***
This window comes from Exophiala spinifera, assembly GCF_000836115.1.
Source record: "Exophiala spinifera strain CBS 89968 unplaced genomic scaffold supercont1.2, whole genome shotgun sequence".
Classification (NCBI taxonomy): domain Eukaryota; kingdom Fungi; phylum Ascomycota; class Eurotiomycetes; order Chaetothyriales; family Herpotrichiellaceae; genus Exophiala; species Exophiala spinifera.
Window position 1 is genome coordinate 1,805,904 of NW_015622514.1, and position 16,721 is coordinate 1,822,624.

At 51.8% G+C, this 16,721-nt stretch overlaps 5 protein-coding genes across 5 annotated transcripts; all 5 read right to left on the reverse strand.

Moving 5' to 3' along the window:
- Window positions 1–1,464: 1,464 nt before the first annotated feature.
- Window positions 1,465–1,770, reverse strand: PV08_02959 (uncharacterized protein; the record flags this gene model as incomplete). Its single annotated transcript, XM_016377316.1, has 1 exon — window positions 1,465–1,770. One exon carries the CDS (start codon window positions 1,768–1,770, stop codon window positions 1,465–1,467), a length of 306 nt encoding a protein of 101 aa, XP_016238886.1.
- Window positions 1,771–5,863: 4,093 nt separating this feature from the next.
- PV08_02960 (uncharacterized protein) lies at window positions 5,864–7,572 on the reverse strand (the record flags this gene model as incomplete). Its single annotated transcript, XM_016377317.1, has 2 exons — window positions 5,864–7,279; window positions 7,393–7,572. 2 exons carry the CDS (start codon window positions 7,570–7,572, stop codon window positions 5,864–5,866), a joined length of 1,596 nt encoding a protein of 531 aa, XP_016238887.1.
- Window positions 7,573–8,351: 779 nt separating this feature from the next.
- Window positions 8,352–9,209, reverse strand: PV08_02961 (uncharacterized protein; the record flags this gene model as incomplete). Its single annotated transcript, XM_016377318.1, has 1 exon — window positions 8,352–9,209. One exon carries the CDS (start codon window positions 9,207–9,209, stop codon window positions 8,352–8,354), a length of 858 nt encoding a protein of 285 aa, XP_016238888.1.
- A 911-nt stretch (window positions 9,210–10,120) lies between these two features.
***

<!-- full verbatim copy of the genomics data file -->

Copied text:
This window comes from Exophiala spinifera, assembly GCF_000836115.1.
Source record: "Exophiala spinifera strain CBS 89968 unplaced genomic scaffold supercont1.2, whole genome shotgun sequence".
Classification (NCBI taxonomy): domain Eukaryota; kingdom Fungi; phylum Ascomycota; class Eurotiomycetes; order Chaetothyriales; family Herpotrichiellaceae; genus Exophiala; species Exophiala spinifera.
Window position 1 is genome coordinate 1,805,904 of NW_015622514.1, and position 16,721 is coordinate 1,822,624.

At 51.8% G+C, this 16,721-nt stretch overlaps 5 protein-coding genes across 5 annotated transcripts; all 5 read right to left on the reverse strand.

Moving 5' to 3' along the window:
- Window positions 1–1,464: 1,464 nt before the first annotated feature.
- Window positions 1,465–1,770, reverse strand: PV08_02959 (uncharacterized protein; the record flags this gene model as incomplete). Its single annotated transcript, XM_016377316.1, has 1 exon — window positions 1,465–1,770. One exon carries the CDS (start codon window positions 1,768–1,770, stop codon window positions 1,465–1,467), a length of 306 nt encoding a protein of 101 aa, XP_016238886.1.
- Window positions 1,771–5,863: 4,093 nt separating this feature from the next.
- PV08_02960 (uncharacterized protein) lies at window positions 5,864–7,572 on the reverse strand (the record flags this gene model as incomplete). Its single annotated transcript, XM_016377317.1, has 2 exons — window positions 5,864–7,279; window positions 7,393–7,572. 2 exons carry the CDS (start codon window positions 7,570–7,572, stop codon window positions 5,864–5,866), a joined length of 1,596 nt encoding a protein of 531 aa, XP_016238887.1.
- Window positions 7,573–8,351: 779 nt separating this feature from the next.
- Window positions 8,352–9,209, reverse strand: PV08_02961 (uncharacterized protein; the record flags this gene model as incomplete). Its single annotated transcript, XM_016377318.1, has 1 exon — window positions 8,352–9,209. One exon carries the CDS (start codon window positions 9,207–9,209, stop codon window positions 8,352–8,354), a length of 858 nt encoding a protein of 285 aa, XP_016238888.1.
- A 911-nt stretch (window positions 9,210–10,120) lies between these two features.